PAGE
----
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How UCLA Health’s Pride Network empowers LGBTQ+ employees and patients

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UCLA Health staff participate in community-centered events to celebrate PRIDE and promote LGBTQ+ health and wellness. (Photo by Nick Carranza/UCLA Health)
UCLA Health staff participate in community-centered events to celebrate PRIDE and promote LGBTQ+ health and wellness. (Photo: Nick Carranza/UCLA Health)

By the UCLA Health Newsroom

A virtual book club for UCLA Health’s LGBTQ+ employees and their allies was the space where Daniel Kasprowicz felt comfortable talking about how he came out as a gay man. He doesn’t disclose his sexual orientation and is typically a private person, said Kasprowicz, Business Relationship Manager Lead at UCLA’s David Geffen School of Medicine.

“But, this forum allowed me to open up and be vulnerable, in a way I hadn’t been in a long time. It was therapeutic to share the story and hopefully, have it benefit someone.”

The book club was one of the programs started by the UCLA Health Pride Network, a systemwide employee and training resource umbrella group whose goal is to empower the system’s LGBTQ+ employees and trainees. The initiative was started in 2020 by Emery Chang, MD, a primary care physician for LGBTQ+ and People living with HIV at UCLA Health’s Santa Monica Internal Medicine and Pediatrics clinic. Chris Mann, the Gender Health Program Manager also co-founded the UCLA Health Pride Network.

Creating a safe space

Dr. Chang envisioned a social group for UCLA Health employees that would meet regularly, share ideas and foster connection, Kasprowicz said.

“This is an important resource for many UCLA Health employees and faculty because it might be the only avenue where they are comfortable being who they are,” he said. “They may not be out to family members, friends or even co-workers. Everyone has a different journey of where they are in the process.”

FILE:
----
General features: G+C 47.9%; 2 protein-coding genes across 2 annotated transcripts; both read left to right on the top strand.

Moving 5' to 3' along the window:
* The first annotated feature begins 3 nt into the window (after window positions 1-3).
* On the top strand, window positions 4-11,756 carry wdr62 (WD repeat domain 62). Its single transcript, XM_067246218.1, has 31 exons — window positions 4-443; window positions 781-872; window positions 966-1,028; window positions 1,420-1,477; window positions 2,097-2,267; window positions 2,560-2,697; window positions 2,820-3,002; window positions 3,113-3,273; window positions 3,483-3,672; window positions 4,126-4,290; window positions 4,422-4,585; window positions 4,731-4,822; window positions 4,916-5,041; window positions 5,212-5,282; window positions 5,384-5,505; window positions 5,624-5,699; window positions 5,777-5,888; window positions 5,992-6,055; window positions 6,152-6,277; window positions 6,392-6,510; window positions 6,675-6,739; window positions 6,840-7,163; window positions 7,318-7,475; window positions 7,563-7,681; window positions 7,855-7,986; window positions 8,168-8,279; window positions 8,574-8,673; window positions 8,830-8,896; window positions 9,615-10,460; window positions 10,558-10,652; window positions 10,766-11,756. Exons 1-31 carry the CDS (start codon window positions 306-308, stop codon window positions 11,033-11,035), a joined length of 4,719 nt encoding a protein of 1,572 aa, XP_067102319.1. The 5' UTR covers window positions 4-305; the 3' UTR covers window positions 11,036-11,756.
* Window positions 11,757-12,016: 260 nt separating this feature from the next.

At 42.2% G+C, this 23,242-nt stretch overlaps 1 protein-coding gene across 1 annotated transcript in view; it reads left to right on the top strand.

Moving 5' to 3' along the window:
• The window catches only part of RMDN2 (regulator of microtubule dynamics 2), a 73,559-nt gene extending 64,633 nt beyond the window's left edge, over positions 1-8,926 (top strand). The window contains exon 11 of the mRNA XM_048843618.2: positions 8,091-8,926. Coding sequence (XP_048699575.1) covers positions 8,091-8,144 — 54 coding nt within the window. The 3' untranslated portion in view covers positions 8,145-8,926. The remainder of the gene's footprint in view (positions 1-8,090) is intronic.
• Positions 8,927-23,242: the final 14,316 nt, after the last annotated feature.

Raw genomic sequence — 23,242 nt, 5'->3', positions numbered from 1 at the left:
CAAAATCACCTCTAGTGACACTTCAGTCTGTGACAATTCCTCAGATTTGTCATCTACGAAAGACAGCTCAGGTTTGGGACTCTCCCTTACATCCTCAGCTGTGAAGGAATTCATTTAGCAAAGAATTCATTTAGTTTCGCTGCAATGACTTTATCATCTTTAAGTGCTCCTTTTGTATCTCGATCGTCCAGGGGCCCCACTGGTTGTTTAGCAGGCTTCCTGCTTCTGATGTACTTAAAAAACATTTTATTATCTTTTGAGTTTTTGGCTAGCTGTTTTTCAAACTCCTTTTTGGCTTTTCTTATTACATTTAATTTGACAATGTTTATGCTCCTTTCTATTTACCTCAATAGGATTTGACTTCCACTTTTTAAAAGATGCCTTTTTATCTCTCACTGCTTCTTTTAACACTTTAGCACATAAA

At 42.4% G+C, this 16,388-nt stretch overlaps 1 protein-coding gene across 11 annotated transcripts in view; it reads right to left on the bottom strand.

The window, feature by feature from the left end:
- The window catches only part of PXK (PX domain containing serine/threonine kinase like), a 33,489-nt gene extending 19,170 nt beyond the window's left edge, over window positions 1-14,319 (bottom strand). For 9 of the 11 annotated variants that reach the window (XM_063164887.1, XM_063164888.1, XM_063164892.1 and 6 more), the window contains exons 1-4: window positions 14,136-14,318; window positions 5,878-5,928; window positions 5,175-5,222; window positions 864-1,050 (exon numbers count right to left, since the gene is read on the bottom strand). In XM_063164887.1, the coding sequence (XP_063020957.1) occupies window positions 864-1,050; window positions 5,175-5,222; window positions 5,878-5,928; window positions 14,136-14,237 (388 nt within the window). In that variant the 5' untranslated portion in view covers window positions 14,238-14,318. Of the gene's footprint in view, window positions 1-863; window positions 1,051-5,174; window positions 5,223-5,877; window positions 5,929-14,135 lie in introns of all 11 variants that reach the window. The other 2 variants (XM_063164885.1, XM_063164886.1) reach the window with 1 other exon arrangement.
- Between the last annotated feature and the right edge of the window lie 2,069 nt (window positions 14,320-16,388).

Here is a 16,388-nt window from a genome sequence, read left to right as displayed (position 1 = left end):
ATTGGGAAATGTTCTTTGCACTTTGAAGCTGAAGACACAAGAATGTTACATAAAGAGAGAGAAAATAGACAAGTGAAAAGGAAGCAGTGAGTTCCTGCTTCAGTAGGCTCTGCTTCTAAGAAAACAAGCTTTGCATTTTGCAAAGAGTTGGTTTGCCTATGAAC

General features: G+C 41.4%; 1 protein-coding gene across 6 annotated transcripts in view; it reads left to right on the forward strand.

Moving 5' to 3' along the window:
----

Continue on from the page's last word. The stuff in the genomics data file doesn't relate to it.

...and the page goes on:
The UCLA Health Pride Network comprises 450 LGBTQ+ associates and allies. Since its inception, it has created a coming out video in celebration of National Coming Out day on Oct. 11, 2020, featuring half a dozen interviews of members. The network’s core group has also implemented a policy for employees to use preferred or “lived” names on their ID badges.

In addition, they plan community outreach events around annual PRIDE celebrations organized for the cities of Los Angeles and West Hollywood to educate attendees about UCLA Health services and programs.

Troy Ratcliff, regional float manager for the Santa Monica, Malibu and Pacific Palisades clinics, said the UCLA Health Pride Network is not only important for staff and faculty, but also for patients who come to the system’s clinics.

“It’s important for an organization our size that is also dealing with a gender health population that can come to our clinics and feel safe knowing that there are people like them involved in their care,” he said.

Troy Ratcliff believes that in addition to supporting faculty and staff, the UCLA Health Pride Network helps LGBTQIA+ patients who come to the system’s clinics feel safe and represented.

Jacquelyn Rollins, project coordinator for the Simms Mann UCLA Center for Integrative Oncology, said the UCLA Health Pride Network provides “a sense of connectedness” to LGBTQ+ staff and trainees in the UCLA Health system by organizing in-person and virtual meet ups.

“Last year, we had a discussion about the monkey pox vaccine because we were a population that was at risk,” she said. “It’s nice to be part of something that is so topical as employees and as queer folks.”

A supportive community